Geena Davis doesn’t just play strong women onscreen in films like "Thelma & Louise" and "A League of Their Own" — she also helps them succeed in real life, through her Institute on Gender in Media, which is behind some of the most thorough research on the media’s depictions of gender and sex.
Writing in The Hollywood Reporter for its Women in Entertainment Power 100 issue, David shares the research of USC’s Dr. Stacy Smith, who found that for every single female speaking character in family-rated films (i.e., not R-rated), there are three male characters, and that crowd scenes in such films contain only 17 percent female characters. Shockingly, the ratio of male to female characters, according to the study, has stayed the same since 1946.
As Davis puts it, "We are in effect enculturating kids from the very beginning to see women and girls as not taking up half of the space. Couldn’t it be that the percentage of women in leadership positions in many areas of society — Congress, law partners, Fortune 500 board members, military officers, tenured professors and many more — stall out at around 17 percent because that’s the ratio we’ve come to see as the norm?"
Thankfully, though, Davis has two quick and easy proposals to increase the number of women in film. Her advice is pointed at screenwriters particularly, and, of course, once you hear it, it seems embarrassingly obvious.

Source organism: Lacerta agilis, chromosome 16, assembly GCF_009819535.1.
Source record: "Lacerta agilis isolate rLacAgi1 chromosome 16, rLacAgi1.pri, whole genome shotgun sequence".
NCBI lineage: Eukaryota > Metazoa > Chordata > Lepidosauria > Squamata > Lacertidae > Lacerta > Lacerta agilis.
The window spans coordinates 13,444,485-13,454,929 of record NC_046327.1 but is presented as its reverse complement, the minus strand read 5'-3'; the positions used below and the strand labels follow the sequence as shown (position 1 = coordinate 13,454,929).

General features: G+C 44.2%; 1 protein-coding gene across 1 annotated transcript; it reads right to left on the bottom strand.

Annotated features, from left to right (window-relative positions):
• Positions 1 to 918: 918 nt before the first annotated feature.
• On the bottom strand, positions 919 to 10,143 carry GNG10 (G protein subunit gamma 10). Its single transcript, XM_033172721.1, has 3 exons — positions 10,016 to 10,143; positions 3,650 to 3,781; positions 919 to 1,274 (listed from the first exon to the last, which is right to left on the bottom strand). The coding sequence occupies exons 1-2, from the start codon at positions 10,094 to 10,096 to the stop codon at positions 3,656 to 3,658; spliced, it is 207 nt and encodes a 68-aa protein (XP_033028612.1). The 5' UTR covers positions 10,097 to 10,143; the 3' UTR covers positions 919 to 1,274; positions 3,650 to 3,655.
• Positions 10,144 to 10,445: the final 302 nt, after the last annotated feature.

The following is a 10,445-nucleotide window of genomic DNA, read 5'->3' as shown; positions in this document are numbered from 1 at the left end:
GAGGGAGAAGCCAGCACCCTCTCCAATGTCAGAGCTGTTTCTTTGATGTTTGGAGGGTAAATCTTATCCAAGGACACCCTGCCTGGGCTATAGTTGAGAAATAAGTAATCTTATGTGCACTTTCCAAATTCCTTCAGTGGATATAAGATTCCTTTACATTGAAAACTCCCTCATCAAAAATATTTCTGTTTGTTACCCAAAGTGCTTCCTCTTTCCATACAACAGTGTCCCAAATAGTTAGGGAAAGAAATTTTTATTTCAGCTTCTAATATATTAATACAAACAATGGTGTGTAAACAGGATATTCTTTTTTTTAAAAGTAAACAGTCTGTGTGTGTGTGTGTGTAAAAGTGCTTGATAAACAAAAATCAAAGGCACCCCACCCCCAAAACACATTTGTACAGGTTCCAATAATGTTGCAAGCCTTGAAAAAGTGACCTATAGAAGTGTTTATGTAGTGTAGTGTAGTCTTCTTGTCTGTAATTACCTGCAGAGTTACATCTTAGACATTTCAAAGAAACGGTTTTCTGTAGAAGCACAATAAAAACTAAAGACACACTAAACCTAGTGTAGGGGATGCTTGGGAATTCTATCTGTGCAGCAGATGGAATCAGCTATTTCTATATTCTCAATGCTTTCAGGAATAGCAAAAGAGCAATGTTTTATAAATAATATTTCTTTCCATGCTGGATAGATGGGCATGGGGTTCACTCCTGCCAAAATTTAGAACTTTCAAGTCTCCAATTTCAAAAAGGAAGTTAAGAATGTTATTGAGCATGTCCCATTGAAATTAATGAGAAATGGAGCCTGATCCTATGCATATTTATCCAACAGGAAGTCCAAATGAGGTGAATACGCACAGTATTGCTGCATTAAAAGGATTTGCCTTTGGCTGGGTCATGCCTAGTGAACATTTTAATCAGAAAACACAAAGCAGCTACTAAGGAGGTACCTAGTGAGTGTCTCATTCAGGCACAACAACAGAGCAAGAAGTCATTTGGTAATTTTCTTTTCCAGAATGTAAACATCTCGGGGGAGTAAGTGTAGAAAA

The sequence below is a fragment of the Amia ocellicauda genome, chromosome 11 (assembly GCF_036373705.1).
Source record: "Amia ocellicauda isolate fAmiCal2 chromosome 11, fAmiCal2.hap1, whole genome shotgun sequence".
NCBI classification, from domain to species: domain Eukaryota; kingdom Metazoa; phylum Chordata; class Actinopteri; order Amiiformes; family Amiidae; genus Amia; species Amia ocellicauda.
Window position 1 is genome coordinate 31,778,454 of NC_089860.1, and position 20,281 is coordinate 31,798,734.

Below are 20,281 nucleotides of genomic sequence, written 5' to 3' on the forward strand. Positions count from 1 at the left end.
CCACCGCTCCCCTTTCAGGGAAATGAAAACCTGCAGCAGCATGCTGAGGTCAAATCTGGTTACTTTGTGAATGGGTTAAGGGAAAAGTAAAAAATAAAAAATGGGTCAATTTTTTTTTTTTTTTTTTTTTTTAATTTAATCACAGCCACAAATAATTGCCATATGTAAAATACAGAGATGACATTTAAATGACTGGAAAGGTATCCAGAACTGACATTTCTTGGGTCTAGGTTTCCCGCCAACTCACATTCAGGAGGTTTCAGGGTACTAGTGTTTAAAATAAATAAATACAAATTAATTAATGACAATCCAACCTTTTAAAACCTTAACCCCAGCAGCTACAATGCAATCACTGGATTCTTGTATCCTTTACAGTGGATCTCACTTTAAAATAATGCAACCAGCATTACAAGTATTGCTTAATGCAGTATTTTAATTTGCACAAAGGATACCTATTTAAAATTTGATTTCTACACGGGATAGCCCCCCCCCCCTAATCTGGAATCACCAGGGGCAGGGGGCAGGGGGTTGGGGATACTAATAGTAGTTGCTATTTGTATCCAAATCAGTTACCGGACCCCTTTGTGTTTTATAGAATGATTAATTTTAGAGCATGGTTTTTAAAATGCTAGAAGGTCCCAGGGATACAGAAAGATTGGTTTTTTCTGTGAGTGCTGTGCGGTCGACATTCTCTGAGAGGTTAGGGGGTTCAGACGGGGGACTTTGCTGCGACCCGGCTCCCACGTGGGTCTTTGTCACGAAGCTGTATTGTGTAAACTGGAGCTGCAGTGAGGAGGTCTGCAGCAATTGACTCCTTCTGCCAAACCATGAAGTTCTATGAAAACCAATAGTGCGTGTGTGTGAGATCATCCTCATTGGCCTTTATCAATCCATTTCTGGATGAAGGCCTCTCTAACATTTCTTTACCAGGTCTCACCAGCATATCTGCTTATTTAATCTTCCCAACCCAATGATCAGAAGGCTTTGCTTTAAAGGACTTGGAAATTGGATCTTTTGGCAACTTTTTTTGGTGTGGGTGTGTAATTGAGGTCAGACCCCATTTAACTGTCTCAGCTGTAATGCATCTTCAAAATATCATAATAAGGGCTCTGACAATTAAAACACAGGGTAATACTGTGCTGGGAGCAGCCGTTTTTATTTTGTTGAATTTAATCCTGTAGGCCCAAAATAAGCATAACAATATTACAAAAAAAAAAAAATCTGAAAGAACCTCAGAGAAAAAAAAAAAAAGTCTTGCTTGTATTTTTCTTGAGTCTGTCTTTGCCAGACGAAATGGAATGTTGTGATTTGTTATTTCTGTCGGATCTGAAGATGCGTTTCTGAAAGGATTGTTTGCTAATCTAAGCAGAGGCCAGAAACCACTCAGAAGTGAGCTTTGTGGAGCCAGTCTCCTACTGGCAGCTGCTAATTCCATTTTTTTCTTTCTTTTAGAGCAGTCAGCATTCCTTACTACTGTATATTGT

First, Davis suggests, screenwriters should go through any project they’re working on and change several of the characters’ first names to women’s names. "With one stroke," she writes, "you’ve created some colorful unstereotypical female characters that might turn out to be even more interesting now that they’ve had a gender switch." As she points out, why can’t the two police officers responding to a house call be women?
Secondly, when setting up a crowd scene, Davis suggests that screenwriters simply write, "A crowd gathers, which is half female." It may seem a little bit forced, but when 83 percent of every crowd in fictional film towns across the world are men, it’s worth reminding production teams that, yes, crowds can have women in them, too.
In a way, Davis’ suggestions sound a little like Supreme Court Chief Justice John Roberts’ much ballyhooed tautology that "The way to stop discrimination on the basis of race is to stop discriminating on the basis of race."
But Davis is right. Unlike the real world, movies and TV shows are works of fiction. Offscreen, it may take us years to instill in young (and grown!) women that they are just as smart and talented and qualified as men to be directors, doctors, CEOs and physicists. In Hollywood, all it would take is a few strokes on a keyboard.